Go to a museum. Go to the library. Go to a historic site. Especially one with devoted docents and re-enactments. Go to a beach, or a mountain, or the middle of a desert. Take up a musical instrument or art. Get involved in theater. Go to world music event.

Why? Because a challenged mind is a an active and imaginative mind. By getting out of your own head and into someone else's you expand the vocabulary of your own creativity. Take a good look at the painting above. This is by Marc Chagall. The intensity of the colors, the fanciful and playful composition. Other than right now, you probably would never encounter this work. I wouldn't if I hadn't taken the time yesterday to go to the Los Angeles County Museum of Art. I saw this and several other of Chagall's works, along with the costumes and sets he designed for opera and ballet.

When Chagall was asked why he chose such a broad palate and such dream like presentation he said, "Because I can." But it was the exposure he had to the music of Russia, the art of Paris, and the metropolitan life of New York that filled his 97 years with images and inspiration.

A couple of years ago I was lucky enough to visit the village of Ste. Paul de Vence in Province, France. It was a place that was special to any number of artists. In a small cemetery on the end of the old walled fortress, opposite the main gates, rests Marc, and his second wife Vava. I walked away feeling lucky to have been able to connect the man, his art, and his final resting place. Where have you been lately?  

Saturday, November 18, 2017



I told myself I was going to take three weeks and let the novel I was working on simmer. Steep in its juices, so, when it was time to refine and season the stew, the fat would be ready to skim away. I was going to do nothing until then.

Well, two short stories, a couple of poetry submissions, and decisions taken and releases filled out for the next paintings to submit for an upcoming show - and three weeks have flown by. That's the whole secret to the artistic life. Write, paint, compose, stare at the ceiling until a vagrant idea flits through. Then write it down before it gets away.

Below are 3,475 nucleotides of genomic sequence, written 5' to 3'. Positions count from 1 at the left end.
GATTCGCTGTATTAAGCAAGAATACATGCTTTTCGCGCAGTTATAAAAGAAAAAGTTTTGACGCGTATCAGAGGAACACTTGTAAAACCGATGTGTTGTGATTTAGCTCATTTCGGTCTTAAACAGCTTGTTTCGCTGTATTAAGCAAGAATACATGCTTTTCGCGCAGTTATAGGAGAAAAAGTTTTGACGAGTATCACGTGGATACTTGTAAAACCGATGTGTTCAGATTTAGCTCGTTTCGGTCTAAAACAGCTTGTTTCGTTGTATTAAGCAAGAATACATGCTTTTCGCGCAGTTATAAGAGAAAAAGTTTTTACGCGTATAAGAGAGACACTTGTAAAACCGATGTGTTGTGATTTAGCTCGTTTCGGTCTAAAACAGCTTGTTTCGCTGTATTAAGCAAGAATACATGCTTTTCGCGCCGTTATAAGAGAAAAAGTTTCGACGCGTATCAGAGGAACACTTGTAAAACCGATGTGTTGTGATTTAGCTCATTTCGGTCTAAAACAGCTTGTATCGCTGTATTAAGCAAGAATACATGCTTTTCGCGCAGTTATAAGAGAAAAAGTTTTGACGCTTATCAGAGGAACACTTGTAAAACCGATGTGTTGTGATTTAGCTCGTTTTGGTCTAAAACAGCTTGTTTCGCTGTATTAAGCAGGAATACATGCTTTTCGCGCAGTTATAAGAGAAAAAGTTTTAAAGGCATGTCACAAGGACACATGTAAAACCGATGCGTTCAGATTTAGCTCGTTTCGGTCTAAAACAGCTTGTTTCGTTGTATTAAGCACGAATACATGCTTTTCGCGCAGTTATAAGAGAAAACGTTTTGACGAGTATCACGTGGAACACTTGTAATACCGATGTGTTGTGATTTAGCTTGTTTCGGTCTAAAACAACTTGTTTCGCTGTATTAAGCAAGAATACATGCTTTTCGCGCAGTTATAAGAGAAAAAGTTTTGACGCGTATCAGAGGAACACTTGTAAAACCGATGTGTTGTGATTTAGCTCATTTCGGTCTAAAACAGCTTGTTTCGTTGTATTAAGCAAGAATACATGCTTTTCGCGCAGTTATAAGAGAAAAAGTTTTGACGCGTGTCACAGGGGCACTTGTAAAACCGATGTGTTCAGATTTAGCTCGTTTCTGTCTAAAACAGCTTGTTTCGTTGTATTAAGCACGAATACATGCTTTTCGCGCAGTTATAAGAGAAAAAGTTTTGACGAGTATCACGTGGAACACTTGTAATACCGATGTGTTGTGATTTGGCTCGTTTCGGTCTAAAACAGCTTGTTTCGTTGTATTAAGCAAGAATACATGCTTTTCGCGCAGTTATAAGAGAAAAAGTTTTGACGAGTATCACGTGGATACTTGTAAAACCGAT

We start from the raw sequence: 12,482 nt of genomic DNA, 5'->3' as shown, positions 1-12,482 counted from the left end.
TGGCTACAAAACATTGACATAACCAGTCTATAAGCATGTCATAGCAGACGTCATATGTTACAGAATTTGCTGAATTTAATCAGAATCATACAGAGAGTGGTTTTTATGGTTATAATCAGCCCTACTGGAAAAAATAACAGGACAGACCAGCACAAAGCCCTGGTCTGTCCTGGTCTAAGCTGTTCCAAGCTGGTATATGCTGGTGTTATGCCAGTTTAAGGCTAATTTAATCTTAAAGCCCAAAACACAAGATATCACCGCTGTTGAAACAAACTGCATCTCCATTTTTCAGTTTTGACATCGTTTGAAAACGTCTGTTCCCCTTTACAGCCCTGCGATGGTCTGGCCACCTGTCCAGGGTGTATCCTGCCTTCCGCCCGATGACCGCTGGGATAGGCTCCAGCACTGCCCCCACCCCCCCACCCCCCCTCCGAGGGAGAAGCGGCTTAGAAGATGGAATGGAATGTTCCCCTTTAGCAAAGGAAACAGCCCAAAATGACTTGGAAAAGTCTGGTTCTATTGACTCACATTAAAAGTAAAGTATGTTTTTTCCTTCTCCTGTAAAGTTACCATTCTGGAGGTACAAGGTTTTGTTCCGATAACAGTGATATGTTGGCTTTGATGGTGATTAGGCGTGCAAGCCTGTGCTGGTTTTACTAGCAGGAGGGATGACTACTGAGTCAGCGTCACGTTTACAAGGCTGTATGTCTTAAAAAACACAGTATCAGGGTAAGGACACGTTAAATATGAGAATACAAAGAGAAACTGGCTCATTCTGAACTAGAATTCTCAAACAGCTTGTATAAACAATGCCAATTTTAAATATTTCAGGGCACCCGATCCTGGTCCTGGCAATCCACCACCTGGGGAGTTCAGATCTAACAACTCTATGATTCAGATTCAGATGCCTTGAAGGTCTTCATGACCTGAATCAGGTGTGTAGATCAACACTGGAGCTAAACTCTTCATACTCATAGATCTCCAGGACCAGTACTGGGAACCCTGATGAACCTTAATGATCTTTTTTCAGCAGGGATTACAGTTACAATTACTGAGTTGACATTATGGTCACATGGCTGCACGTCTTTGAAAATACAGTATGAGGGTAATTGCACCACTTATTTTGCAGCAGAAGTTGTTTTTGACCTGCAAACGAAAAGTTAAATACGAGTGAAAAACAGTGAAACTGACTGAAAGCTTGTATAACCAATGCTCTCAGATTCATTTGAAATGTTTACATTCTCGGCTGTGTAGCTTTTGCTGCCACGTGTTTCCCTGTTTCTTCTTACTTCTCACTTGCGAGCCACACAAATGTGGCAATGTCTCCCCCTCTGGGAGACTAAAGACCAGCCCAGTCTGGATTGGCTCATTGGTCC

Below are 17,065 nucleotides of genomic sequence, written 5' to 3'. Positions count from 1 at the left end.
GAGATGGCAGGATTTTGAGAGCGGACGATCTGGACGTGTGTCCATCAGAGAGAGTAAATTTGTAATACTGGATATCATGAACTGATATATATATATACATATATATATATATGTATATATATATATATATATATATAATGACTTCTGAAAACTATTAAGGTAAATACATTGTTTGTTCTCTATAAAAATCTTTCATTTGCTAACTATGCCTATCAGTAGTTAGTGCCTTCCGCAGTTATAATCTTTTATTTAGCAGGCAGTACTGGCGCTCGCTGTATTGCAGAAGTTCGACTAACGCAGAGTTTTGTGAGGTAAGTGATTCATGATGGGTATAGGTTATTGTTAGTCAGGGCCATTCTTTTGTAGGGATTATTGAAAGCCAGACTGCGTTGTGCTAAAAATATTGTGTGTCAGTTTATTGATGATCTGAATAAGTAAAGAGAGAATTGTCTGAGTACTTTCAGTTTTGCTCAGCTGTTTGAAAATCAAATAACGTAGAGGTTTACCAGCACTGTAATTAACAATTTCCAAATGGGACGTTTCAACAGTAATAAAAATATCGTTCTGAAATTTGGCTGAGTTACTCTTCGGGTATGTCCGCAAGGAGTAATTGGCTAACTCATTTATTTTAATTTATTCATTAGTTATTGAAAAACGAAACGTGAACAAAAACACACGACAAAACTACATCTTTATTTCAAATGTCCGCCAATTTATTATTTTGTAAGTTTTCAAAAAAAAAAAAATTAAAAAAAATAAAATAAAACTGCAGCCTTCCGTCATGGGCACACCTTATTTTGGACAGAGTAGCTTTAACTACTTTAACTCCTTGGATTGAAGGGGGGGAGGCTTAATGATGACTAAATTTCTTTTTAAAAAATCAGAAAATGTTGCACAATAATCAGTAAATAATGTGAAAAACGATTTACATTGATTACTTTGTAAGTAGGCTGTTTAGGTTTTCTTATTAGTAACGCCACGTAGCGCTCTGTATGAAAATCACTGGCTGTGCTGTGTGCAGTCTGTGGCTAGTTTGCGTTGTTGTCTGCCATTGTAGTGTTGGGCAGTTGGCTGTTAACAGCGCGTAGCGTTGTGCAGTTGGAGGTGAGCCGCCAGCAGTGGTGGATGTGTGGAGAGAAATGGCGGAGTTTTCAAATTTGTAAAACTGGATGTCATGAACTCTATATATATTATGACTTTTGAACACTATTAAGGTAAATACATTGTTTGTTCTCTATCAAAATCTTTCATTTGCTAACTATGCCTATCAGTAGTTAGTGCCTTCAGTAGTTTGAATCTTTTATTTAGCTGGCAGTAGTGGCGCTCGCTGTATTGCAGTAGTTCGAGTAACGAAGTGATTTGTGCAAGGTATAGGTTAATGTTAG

Doodle. Noodle. Read, read, read, read, read.

Before I know it I'm headed for my twelfth art exhibit this year. I've taken four awards from the twelve, so far, and I have eighteen short stories out for consideration by eighteen different publications. Not to mention the four poetry submissions my gorgeous wife made for me. Everything from a maximum of three pieces to a complete chapbook.

This all occurs around researching markets, agents, building my platform, re-opening this blog which laid in neglect far too long, and ordering new business cards.

Then there's the constant research for the creative portion. Which involves everything from scouring libraries, the Internet, the daily newspapers, cookbooks (If you're going to crack one open - Damn it, cook something!). Add to this excursions to museums and historic sites, and just plain old fashioned road trips for the hell of it. If you're going to write about a particular area, you might as well know what it looks like.

Is there any such thing as down time? I eavesdrop and people watch, I flip over rocks and poke around tide pools. Take pictures. Make sketches. Whistle, hum, yodel, give out a barbaric YAWP! Down time is coming in abundance. When they put the pennies on your eyes.

Oh, did I mention I'm rewriting a novel?